by Richard Kalinoski
Theatre Passe Muraille, Toronto
April 26 to May 13, 1997
A Stage Door Review by Roger Kershaw and Jim
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Beast on the Moon, by American playwright Richard Kalinoski, had its Canadian première this week at the Theatre Passe Muraille Mainspace. Directed by the avant-garde, noirish artist Hrant Alianak, this wonderfully engaging and sensitive drama is essentially a memory play that examines guilt endured by survivors of the Armenian Genocide of 1915.
Beast premièred at the Actors Theatre of Louisville, Kentucky in 1995 and went on to acclaim in New York, Chicago, and elsewhere. Alianak and Theatre Passe Muraille have placed their unique signature on it and present this touching story inspired by a sorry piece of human history often swept under the rug of collective global embarrassment.
In 1893 a lunar eclipse occurred in Turkey, and, convinced that a "beast" was swallowing the moon, the Turks fired their guns into the sky in an attempt to kill it. The same guns, still smoking with a racial hatred toward the neighbouring Armenian population, prompted a systematic extermination of the predominantly Christian Armenians. A series of widespread pogroms in the late eighteenth century culminated in the Genocide of 1915 and the murder of almost two million Armenians, activities that then, as now, were seldom discussed outside the immediate region.
Kalinoski, whose ex-wife is Armenian, has set the play in Milwaukee, Wisconsin between 1921-1933 and spins the troubling tale of two survivors. Aram Thomasian is a newly immigrated photographer trying to build a career, and craving a wife and family in his new home. He chooses his 15-year-old Armenian bride from a series of photographs, and they are married by proxy. Young Seta arrives from an Armenian refugee camp, all wide-eyed and cloyingly indebted to her stern husband. His strict upbringing coupled with desperate sense of loss instils in him a driving need for a large family. Seta, however, has been left barren from years of starvation during the slaughter.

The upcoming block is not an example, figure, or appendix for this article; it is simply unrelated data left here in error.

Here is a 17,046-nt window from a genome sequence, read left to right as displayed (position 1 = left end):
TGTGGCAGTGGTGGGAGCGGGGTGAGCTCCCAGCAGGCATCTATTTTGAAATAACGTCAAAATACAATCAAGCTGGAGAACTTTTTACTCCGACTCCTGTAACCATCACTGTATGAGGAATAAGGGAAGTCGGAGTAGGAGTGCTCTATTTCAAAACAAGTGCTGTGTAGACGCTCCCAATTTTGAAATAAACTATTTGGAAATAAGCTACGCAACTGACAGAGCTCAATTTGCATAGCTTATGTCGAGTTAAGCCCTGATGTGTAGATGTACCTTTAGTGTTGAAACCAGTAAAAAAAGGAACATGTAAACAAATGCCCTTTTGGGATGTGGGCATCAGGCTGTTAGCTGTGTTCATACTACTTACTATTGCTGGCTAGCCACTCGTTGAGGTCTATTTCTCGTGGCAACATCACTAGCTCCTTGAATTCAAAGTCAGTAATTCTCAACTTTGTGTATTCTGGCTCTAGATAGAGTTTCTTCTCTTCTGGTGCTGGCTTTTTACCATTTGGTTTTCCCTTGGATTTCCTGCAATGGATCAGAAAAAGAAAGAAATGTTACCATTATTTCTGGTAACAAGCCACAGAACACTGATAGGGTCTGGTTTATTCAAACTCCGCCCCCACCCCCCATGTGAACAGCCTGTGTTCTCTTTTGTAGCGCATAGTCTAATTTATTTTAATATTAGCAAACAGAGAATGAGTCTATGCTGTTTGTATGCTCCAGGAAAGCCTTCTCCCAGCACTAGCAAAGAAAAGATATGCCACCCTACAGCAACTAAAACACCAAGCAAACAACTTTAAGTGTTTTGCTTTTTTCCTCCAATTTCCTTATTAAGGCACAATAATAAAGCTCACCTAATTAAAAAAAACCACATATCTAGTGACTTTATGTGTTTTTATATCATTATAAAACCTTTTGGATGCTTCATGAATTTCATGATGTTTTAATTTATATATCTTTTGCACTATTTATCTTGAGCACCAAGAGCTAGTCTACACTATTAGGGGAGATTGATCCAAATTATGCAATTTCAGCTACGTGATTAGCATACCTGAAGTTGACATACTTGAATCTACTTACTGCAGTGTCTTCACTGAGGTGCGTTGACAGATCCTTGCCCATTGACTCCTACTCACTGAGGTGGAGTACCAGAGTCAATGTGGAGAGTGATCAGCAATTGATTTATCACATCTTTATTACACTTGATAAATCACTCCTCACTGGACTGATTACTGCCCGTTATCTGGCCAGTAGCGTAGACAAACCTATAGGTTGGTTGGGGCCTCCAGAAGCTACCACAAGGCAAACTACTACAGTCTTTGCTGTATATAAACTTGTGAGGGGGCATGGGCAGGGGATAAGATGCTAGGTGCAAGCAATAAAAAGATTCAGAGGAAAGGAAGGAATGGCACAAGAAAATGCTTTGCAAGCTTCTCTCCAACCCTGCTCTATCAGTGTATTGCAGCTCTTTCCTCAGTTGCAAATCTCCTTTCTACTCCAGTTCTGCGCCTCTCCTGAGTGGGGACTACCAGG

Burdened with the loss of their families and unable to have a child of their own, the scarred survivors struggle toward understanding and reconciliation. Entering this turmoil is a waif named Vincent, whom Seta takes under her protection. The three orphans struggle with their plagued existence and the youngster's presence changes Aram and Seta's lives forever. The playwright weaves a complex tapestry of guilt, marriage, and fear leading to an emotionally moving climax.
A gifted trio of actors portrays Aram, Seta and Vincent. Seta, played by Arsinée Khanjian, herself of Armenian descent, is transformed from the innocent child-bride of the first act to the self-assured and strong young woman by the play's end. Like the play itself, hers is a slow but sure progression leaving Seta undeniably the soul and strength of the story. Scripture-spouting Aram is played with steely determination by Rod Wilson in his debut at Passe Muraille. Although engendering sympathy for his character early in the play, in his frustration with his reluctant bride, his demanding persona soon leaves us cool. Too much in character, perhaps, Wilson seems unable to plumb the depths of emotion needed for the final, demanding and wrenching, scene. Edward Roy plays the orphan Vincent, as a young boy participating in the family drama, and as an old man narrating the story and posing the unanswerable questions. In the younger role, Roy is energetically successful and credible; as the narrator, however, he is little more than a line-reader, unable to effect the elder role with conviction.
Set and lighting designer Jim Plaxton has created a stark apartment of the 1920s, sepia-toned like the period photograph that holds centrestage. A full moon looms overhead, shining through the thrusting skylight. Victoria Wallace's period costumes support Plaxton's theme. Renowned director and playwright Hrant Alianak (his most recent directing credits include the revival of his play Lucky Strike at Passe Muraille last season) has a great feeling for theatre, as demonstrated by his inspired use of haunting Armenian folk music filling the auditorium, and completely enveloping the audience in the aural sensation.
Opening night was populated by a large Armenian contingent whose enthusiastic support was also evident in the information-packed program that accompanies the performance. This is a story that needs to be told, yet its themes have universal appeal transcending national boundaries and ignominies.
Beast on the Moon is running in the Theatre Passe Muraille Mainspace until May 18, 1997, Tuesdays to Saturdays at 8:00 p.m., with a Pay What You Can matinée on Sundays at 2:30 p.m. For tickets ($16.00 and $25.00), call the box office at 416-504-PLAY (7529).
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